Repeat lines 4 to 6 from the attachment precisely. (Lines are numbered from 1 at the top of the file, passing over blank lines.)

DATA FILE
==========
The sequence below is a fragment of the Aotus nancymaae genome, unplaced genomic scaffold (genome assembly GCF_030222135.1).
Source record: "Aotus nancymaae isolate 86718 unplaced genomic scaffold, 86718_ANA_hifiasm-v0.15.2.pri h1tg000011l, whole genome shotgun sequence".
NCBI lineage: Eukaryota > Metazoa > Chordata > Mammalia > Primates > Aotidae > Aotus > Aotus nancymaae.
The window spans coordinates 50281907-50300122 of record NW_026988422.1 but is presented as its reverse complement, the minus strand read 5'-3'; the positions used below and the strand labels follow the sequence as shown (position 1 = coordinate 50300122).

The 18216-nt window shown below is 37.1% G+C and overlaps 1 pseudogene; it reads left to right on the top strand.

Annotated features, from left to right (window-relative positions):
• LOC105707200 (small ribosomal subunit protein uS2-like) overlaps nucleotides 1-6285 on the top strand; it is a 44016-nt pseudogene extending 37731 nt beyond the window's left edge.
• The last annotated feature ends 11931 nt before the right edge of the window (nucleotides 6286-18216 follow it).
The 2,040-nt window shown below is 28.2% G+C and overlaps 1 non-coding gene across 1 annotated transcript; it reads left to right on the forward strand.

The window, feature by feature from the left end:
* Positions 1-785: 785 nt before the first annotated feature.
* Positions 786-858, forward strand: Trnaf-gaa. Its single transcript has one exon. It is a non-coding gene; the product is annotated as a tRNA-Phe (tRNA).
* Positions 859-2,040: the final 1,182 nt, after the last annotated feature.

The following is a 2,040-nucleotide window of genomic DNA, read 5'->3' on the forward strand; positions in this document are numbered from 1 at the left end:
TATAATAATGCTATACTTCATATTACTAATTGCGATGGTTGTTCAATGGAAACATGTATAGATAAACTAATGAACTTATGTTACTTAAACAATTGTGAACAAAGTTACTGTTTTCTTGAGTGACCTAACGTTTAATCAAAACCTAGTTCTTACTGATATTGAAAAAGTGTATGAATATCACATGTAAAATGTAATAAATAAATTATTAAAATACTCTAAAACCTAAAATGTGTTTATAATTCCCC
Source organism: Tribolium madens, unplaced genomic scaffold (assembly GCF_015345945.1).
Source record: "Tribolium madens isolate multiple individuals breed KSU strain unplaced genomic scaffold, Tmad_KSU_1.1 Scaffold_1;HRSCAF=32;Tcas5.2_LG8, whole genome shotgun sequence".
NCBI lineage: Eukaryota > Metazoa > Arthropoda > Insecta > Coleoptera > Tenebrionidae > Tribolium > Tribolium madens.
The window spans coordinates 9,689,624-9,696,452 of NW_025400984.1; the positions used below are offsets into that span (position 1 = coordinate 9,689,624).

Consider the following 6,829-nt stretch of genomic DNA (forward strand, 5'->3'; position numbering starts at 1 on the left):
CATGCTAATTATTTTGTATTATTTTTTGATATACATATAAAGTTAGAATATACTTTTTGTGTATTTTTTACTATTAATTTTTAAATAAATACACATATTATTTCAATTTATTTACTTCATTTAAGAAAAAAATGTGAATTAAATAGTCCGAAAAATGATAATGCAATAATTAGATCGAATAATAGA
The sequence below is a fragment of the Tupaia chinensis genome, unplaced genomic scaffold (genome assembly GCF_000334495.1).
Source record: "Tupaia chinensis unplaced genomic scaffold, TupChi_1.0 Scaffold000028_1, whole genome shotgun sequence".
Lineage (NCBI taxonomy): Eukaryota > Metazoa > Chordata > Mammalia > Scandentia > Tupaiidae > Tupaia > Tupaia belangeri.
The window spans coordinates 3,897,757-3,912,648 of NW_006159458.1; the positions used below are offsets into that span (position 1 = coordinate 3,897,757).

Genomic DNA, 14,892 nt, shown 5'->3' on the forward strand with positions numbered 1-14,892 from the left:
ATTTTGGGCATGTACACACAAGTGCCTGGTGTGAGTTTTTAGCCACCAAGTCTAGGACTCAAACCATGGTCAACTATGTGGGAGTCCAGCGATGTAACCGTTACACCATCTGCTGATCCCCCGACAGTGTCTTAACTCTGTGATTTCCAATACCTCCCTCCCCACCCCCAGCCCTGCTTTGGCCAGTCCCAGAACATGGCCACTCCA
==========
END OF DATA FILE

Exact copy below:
The window spans coordinates 50281907-50300122 of record NW_026988422.1 but is presented as its reverse complement, the minus strand read 5'-3'; the positions used below and the strand labels follow the sequence as shown (position 1 = coordinate 50300122).

The 18216-nt window shown below is 37.1% G+C and overlaps 1 pseudogene; it reads left to right on the top strand.

Annotated features, from left to right (window-relative positions):